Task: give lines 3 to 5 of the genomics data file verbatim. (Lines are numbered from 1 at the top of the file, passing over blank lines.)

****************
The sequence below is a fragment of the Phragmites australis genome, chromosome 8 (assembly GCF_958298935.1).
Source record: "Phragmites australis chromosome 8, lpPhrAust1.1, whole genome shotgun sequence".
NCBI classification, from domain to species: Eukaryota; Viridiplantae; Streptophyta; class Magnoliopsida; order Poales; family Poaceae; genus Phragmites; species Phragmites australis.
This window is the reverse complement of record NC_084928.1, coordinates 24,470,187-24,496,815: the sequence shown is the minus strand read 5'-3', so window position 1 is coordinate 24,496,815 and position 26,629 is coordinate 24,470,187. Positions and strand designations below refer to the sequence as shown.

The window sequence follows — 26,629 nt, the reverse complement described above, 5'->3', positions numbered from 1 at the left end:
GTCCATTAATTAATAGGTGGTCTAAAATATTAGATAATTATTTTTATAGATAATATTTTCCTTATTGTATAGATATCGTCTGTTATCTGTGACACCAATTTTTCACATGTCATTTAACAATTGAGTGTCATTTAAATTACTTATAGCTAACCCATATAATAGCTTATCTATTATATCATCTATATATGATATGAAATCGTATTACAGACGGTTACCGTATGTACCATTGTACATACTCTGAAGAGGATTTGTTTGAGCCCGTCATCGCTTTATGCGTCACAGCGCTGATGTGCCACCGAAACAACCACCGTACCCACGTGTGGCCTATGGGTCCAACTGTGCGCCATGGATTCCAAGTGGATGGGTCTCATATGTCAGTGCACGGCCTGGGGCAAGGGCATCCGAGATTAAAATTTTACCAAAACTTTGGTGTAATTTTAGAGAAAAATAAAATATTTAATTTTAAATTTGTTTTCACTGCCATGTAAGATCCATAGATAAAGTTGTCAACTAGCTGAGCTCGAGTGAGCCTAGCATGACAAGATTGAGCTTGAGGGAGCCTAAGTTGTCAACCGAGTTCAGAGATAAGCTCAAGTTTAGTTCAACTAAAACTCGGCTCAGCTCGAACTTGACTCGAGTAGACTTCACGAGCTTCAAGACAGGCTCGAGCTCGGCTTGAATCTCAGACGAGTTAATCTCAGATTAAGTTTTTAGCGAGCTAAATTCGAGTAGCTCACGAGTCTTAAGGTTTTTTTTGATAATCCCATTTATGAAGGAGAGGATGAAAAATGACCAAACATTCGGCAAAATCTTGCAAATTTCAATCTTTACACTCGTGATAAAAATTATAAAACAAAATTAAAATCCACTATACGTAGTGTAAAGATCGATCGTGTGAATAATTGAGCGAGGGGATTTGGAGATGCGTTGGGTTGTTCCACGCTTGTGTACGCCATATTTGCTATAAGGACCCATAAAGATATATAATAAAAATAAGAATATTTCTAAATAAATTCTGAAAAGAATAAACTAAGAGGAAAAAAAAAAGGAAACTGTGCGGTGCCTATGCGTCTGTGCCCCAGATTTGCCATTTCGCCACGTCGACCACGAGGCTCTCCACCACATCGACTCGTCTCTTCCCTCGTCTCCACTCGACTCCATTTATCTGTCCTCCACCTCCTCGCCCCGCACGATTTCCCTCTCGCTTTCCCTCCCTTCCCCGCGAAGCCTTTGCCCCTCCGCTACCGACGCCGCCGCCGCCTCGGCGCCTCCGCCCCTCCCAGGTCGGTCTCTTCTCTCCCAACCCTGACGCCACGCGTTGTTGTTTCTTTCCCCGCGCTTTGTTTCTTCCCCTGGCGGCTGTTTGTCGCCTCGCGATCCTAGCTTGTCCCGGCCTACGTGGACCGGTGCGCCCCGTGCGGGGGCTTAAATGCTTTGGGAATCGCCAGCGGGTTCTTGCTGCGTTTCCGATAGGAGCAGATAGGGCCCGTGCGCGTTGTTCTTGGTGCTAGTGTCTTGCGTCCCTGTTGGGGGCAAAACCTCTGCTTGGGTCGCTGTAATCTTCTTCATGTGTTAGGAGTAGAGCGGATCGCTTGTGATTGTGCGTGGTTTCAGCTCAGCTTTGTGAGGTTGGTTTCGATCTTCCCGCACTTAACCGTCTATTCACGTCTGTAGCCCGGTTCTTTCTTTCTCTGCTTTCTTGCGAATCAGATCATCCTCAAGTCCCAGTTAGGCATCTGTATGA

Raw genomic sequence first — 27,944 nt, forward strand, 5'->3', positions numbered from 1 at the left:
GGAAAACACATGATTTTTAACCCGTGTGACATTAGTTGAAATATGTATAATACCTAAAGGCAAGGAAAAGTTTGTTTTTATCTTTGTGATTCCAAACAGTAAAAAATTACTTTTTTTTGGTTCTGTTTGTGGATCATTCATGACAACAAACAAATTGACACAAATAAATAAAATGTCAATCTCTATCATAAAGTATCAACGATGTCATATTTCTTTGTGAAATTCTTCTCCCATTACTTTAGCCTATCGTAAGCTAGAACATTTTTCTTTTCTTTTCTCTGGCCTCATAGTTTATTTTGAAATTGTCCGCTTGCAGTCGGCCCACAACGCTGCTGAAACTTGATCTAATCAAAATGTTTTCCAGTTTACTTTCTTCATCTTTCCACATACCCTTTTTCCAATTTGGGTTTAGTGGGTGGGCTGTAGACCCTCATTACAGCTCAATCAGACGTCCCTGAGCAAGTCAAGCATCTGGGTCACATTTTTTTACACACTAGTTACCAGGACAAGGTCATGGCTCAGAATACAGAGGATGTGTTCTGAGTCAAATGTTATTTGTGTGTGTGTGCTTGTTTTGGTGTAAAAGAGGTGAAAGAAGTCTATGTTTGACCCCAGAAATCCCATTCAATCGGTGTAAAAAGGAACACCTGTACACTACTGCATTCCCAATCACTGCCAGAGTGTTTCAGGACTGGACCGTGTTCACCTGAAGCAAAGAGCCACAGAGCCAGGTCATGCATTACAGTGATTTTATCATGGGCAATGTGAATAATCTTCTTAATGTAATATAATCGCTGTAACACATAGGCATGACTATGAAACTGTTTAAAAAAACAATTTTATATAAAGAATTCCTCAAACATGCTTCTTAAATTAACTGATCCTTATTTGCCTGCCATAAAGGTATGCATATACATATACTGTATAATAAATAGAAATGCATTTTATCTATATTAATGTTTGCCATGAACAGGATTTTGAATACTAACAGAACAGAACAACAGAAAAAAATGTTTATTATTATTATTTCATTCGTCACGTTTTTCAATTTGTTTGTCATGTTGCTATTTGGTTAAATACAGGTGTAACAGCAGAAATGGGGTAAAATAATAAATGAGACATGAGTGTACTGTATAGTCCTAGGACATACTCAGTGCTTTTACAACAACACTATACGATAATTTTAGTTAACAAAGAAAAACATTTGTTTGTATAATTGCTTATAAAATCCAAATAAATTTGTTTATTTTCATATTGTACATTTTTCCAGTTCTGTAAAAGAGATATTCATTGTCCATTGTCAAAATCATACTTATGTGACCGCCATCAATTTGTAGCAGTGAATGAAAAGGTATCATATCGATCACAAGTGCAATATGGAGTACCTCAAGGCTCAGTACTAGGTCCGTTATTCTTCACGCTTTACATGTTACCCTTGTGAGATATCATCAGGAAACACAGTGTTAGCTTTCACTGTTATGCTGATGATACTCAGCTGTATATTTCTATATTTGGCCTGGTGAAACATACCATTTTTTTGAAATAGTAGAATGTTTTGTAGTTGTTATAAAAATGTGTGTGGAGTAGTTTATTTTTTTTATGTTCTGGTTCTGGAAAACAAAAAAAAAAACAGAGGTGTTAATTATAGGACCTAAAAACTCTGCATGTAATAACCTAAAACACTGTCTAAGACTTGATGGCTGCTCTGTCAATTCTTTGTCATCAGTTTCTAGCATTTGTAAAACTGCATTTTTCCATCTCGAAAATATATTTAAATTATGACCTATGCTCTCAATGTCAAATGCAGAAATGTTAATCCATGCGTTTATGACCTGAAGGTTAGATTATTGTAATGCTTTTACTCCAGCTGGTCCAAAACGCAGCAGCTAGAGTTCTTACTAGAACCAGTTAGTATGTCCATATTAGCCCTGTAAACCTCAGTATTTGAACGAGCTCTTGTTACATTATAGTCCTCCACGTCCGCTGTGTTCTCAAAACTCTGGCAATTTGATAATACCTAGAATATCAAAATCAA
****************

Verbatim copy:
NCBI classification, from domain to species: Eukaryota; Viridiplantae; Streptophyta; class Magnoliopsida; order Poales; family Poaceae; genus Phragmites; species Phragmites australis.
This window is the reverse complement of record NC_084928.1, coordinates 24,470,187-24,496,815: the sequence shown is the minus strand read 5'-3', so window position 1 is coordinate 24,496,815 and position 26,629 is coordinate 24,470,187. Positions and strand designations below refer to the sequence as shown.

The window sequence follows — 26,629 nt, the reverse complement described above, 5'->3', positions numbered from 1 at the left end: